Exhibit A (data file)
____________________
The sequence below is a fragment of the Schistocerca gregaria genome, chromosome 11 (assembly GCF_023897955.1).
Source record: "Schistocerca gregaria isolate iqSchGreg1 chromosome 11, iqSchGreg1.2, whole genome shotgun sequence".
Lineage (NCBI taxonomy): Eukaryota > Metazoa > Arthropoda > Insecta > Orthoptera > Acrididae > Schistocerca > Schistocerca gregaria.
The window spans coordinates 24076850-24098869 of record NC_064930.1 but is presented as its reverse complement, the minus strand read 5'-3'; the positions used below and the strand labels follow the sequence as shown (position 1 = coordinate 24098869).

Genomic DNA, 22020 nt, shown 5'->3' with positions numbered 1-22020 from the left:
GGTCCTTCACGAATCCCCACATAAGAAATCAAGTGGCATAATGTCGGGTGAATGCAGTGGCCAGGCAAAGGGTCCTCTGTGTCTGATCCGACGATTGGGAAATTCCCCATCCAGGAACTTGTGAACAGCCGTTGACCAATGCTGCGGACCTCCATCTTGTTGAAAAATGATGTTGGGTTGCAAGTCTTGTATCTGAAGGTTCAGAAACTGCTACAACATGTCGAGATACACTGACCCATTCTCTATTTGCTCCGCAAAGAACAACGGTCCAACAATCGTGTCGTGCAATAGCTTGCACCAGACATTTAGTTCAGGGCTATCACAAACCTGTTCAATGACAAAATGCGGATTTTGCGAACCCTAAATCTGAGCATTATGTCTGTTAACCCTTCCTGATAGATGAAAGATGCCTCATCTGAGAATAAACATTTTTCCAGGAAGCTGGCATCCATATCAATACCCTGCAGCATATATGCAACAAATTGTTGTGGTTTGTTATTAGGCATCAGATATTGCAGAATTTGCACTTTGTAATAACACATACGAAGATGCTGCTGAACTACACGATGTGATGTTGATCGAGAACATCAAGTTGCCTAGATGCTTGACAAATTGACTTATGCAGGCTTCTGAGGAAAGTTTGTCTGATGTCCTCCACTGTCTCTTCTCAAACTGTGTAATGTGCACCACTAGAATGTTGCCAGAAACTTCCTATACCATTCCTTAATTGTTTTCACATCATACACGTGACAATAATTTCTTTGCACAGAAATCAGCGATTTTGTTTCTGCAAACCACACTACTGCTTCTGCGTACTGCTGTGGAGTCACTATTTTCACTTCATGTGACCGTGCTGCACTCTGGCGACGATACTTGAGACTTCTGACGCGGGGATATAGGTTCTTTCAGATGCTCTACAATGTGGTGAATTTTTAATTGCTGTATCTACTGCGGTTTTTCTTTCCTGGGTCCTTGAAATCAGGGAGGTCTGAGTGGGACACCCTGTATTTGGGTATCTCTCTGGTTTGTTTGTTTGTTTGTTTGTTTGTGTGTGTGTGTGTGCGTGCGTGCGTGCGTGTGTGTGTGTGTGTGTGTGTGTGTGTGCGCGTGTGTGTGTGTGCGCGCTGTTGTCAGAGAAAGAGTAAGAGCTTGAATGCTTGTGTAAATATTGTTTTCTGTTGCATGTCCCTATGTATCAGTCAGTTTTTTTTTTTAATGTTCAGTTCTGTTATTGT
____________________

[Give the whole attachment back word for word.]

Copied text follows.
The sequence below is a fragment of the Schistocerca gregaria genome, chromosome 11 (assembly GCF_023897955.1).
Source record: "Schistocerca gregaria isolate iqSchGreg1 chromosome 11, iqSchGreg1.2, whole genome shotgun sequence".
Lineage (NCBI taxonomy): Eukaryota > Metazoa > Arthropoda > Insecta > Orthoptera > Acrididae > Schistocerca > Schistocerca gregaria.
The window spans coordinates 24076850-24098869 of record NC_064930.1 but is presented as its reverse complement, the minus strand read 5'-3'; the positions used below and the strand labels follow the sequence as shown (position 1 = coordinate 24098869).

Genomic DNA, 22020 nt, shown 5'->3' with positions numbered 1-22020 from the left:
GGTCCTTCACGAATCCCCACATAAGAAATCAAGTGGCATAATGTCGGGTGAATGCAGTGGCCAGGCAAAGGGTCCTCTGTGTCTGATCCGACGATTGGGAAATTCCCCATCCAGGAACTTGTGAACAGCCGTTGACCAATGCTGCGGACCTCCATCTTGTTGAAAAATGATGTTGGGTTGCAAGTCTTGTATCTGAAGGTTCAGAAACTGCTACAACATGTCGAGATACACTGACCCATTCTCTATTTGCTCCGCAAAGAACAACGGTCCAACAATCGTGTCGTGCAATAGCTTGCACCAGACATTTAGTTCAGGGCTATCACAAACCTGTTCAATGACAAAATGCGGATTTTGCGAACCCTAAATCTGAGCATTATGTCTGTTAACCCTTCCTGATAGATGAAAGATGCCTCATCTGAGAATAAACATTTTTCCAGGAAGCTGGCATCCATATCAATACCCTGCAGCATATATGCAACAAATTGTTGTGGTTTGTTATTAGGCATCAGATATTGCAGAATTTGCACTTTGTAATAACACATACGAAGATGCTGCTGAACTACACGATGTGATGTTGATCGAGAACATCAAGTTGCCTAGATGCTTGACAAATTGACTTATGCAGGCTTCTGAGGAAAGTTTGTCTGATGTCCTCCACTGTCTCTTCTCAAACTGTGTAATGTGCACCACTAGAATGTTGCCAGAAACTTCCTATACCATTCCTTAATTGTTTTCACATCATACACGTGACAATAATTTCTTTGCACAGAAATCAGCGATTTTGTTTCTGCAAACCACACTACTGCTTCTGCGTACTGCTGTGGAGTCACTATTTTCACTTCATGTGACCGTGCTGCACTCTGGCGACGATACTTGAGACTTCTGACGCGGGGATATAGGTTCTTTCAGATGCTCTACAATGTGGTGAATTTTTAATTGCTGTATCTACTGCGGTTTTTCTTTCCTGGGTCCTTGAAATCAGGGAGGTCTGAGTGGGACACCCTGTATTTGGGTATCTCTCTGGTTTGTTTGTTTGTTTGTTTGTTTGTGTGTGTGTGTGTGCGTGCGTGCGTGCGTGTGTGTGTGTGTGTGTGTGTGTGTGTGCGCGTGTGTGTGTGTGCGCGCTGTTGTCAGAGAAAGAGTAAGAGCTTGAATGCTTGTGTAAATATTGTTTTCTGTTGCATGTCCCTATGTATCAGTCAGTTTTTTTTTTTAATGTTCAGTTCTGTTATTGT